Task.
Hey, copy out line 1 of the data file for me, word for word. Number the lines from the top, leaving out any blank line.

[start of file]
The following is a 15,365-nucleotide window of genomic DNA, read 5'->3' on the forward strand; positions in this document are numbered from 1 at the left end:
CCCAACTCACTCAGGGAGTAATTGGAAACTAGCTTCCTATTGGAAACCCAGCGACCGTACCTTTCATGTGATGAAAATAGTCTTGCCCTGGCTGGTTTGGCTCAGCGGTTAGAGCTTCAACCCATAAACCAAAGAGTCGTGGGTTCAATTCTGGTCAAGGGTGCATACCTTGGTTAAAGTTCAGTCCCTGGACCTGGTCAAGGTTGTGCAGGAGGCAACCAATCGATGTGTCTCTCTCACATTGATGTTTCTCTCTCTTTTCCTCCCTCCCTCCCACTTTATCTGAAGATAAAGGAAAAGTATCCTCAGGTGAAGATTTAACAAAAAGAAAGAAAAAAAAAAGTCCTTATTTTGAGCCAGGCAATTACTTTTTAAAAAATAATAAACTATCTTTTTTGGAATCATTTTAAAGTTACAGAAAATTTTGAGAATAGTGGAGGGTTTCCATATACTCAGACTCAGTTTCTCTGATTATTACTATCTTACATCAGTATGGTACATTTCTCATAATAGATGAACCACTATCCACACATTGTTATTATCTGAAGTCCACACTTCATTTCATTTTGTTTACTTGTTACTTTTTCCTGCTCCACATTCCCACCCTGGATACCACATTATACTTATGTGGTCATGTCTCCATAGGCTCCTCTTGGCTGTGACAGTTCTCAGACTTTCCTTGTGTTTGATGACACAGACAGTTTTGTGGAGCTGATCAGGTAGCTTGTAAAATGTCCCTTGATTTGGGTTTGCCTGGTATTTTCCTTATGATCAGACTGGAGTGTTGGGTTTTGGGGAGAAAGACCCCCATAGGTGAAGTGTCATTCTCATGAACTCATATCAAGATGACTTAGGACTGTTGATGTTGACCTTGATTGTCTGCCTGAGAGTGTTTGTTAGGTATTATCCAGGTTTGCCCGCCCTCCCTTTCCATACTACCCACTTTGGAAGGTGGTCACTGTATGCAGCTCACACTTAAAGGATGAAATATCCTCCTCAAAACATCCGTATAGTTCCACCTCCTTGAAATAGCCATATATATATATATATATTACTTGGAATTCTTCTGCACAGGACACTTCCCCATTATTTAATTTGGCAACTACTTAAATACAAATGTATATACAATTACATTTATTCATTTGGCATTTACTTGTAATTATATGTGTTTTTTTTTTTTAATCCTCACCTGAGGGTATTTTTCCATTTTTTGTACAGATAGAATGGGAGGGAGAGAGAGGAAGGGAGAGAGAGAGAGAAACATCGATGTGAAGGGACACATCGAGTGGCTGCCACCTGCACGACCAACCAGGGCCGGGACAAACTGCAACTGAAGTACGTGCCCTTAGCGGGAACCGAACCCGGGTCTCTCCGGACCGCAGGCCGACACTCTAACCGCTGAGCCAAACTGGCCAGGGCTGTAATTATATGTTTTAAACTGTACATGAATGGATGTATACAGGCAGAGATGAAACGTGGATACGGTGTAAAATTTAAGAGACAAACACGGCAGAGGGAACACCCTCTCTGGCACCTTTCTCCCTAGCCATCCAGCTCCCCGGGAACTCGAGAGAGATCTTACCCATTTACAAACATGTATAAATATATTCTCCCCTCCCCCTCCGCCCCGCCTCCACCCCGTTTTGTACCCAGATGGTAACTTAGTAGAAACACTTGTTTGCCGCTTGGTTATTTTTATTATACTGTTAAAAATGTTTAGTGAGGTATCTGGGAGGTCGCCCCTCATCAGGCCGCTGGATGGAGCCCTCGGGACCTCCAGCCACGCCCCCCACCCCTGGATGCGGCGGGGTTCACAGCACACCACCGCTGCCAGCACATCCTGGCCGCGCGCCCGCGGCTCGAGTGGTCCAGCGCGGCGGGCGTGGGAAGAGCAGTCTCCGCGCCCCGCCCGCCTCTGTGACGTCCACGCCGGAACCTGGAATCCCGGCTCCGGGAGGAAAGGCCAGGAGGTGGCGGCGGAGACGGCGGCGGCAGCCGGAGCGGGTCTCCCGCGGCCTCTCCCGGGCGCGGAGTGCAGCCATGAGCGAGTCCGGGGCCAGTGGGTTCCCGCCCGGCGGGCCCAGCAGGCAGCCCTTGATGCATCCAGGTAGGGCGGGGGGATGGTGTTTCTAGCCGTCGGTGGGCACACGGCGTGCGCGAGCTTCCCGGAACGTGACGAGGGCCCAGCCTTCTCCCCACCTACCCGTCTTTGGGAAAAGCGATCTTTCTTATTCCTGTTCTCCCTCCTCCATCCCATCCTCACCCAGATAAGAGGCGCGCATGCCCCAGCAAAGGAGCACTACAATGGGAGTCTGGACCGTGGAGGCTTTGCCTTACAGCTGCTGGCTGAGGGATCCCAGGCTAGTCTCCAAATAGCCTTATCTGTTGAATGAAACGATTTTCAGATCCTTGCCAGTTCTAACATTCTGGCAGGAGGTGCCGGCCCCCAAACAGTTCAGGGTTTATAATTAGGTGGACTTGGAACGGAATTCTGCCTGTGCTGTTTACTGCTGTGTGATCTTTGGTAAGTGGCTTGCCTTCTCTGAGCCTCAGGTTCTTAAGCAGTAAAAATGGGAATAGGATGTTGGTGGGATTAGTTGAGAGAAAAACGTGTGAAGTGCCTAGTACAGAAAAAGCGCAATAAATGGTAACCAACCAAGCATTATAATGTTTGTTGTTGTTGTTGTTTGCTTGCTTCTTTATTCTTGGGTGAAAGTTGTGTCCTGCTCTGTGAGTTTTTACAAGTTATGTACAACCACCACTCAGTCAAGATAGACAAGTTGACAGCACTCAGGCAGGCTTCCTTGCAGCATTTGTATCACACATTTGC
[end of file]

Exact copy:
The following is a 15,365-nucleotide window of genomic DNA, read 5'->3' on the forward strand; positions in this document are numbered from 1 at the left end: